On April 16th I flew from Siem Reap to Jakarta, Indonesia to meet up with Lauren and Natalie, my travel buddies from Elephant Nature Park. My original plan was to head up to Laos, but the idea of going to Indonesia was appealing because I would get to travel with the girls again, and because it was surprisingly $100 cheaper to fly to Jakarta than to Luang Prabang. Actually, I never had any plans to visit Indonesia on this trip. I made the decision three days in advance and booked the flight two days in advance. Such is life on the road sometimes. Spontenaity and flexibility can pay off.
The temples of Angkor are ancient, massive, stunning feats of architecture. Angkor was the capital city of the Khmer Empire from the 9th century until the 15th century and may be the largest pre-industrial city in the world. “Angkor” is actually the Khmer word for “city.” There were more than 1,000 temples that made up the Angkor complex, although now many of them are just piles of brick and rock. The ones that still stand and have been restored include Angkor Wat (the world’s largest single religious monument & Cambodia’s #1 tourist spot), Bayon, Angkor Thom, and Ta Prohm. They are now protected as a UNESCO World Heritage site.
On April 12, I took the bus to Siem Reap from Phnom Penh. It left three hours late, and even though it was an AC bus (which are more expensive), the driver never turned it on. So it was a long, hot eight hours, but I finally arrived and checked in at the Siem Reap Hostel well after dark. My first impression of Siem Reap was that it was very smoky and smelled like a blazing fire. I never did figure out where it came from, but it was indeed smoky the entire time I was there. My second impression of the city, after exploring it on foot, was that I was going to like it. It seemed fun, hip, easy to get around, and full of restaurants, markets, and bars. I had specifically planned to be there for the upcoming Khmer New Year because I had heard that it was the only city in Cambodia that really celebrated the holiday with a bang.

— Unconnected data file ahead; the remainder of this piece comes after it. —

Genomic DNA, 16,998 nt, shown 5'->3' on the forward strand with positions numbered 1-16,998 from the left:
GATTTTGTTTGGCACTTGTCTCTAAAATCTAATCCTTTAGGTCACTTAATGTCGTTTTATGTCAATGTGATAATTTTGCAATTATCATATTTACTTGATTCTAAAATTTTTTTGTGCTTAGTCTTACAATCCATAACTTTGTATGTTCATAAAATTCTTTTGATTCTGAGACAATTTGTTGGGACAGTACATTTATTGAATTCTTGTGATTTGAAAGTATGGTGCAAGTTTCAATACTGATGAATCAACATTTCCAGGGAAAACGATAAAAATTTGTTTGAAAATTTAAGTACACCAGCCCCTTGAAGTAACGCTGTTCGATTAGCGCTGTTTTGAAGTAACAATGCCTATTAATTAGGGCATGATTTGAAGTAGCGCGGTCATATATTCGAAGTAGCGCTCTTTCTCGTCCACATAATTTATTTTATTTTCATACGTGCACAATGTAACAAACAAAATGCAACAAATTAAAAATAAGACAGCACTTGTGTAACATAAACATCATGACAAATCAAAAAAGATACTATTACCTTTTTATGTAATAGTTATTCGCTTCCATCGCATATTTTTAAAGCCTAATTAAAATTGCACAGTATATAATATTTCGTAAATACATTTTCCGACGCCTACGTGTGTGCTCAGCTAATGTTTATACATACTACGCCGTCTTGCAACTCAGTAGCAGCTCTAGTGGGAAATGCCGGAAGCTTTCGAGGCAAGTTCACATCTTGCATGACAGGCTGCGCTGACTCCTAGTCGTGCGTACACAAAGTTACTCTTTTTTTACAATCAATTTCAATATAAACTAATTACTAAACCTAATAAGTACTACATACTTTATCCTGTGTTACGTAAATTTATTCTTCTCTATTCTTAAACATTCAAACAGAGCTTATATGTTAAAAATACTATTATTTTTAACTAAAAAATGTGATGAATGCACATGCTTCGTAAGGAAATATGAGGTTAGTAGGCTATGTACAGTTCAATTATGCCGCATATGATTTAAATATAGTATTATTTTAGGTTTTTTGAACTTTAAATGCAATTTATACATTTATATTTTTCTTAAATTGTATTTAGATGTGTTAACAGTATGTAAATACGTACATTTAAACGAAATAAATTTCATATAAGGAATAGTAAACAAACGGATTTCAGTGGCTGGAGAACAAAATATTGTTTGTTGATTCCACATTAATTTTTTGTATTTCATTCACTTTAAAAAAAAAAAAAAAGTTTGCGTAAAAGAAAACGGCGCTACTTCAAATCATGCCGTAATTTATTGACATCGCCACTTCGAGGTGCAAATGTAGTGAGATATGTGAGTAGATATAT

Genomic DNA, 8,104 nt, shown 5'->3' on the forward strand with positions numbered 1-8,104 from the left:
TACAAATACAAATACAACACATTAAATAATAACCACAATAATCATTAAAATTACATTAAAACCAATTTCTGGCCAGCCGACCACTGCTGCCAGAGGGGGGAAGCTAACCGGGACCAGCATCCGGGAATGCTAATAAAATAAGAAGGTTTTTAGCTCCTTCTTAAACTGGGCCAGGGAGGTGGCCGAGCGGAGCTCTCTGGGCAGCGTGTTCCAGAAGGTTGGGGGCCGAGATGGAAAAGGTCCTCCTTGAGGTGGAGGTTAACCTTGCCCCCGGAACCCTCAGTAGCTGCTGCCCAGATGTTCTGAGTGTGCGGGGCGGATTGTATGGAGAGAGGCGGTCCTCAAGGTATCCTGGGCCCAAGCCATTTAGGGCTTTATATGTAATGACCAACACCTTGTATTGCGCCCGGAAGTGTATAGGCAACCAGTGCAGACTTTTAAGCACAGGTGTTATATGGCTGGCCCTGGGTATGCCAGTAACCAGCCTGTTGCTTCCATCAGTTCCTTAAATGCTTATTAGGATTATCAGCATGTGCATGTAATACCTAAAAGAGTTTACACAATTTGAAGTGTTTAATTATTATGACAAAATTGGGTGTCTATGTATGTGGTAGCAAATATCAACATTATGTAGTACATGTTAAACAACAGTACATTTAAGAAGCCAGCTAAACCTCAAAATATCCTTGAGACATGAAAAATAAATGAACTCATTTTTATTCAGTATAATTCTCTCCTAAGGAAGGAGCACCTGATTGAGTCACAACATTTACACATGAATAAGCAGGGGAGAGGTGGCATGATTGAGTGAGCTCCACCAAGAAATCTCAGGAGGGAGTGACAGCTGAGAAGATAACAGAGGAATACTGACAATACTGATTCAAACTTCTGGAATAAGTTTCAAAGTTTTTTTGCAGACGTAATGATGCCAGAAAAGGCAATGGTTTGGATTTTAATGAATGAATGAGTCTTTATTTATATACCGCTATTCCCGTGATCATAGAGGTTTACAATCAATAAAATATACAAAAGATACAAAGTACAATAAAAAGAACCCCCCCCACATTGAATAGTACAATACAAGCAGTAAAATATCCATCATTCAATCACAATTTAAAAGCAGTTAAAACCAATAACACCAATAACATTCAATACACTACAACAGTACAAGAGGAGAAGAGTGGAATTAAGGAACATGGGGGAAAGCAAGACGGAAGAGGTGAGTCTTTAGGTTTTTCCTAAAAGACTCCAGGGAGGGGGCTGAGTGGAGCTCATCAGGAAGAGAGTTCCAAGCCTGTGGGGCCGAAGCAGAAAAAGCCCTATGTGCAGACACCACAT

I used Phnom Penh as a jumping off point for getting down to the southern coast, the CPOC volunteering gig, and Siem Reap, so I was there a total of 3 nights, but never consecutively. PP is incredibly hot in April, which made doing anything in the city a real drag. It was almost unbearable to be out and about between 10am and 6pm. Since those are the hours when I tend to be most active, I don’t have much to show for my time there. But I did manage to make it to the Royal Palace/Silver Pagoda (which are part of the same complex), Sisowath Quay (the historic riverfront area), and I saw (but didn’t enter) the National Museum of Cambodia.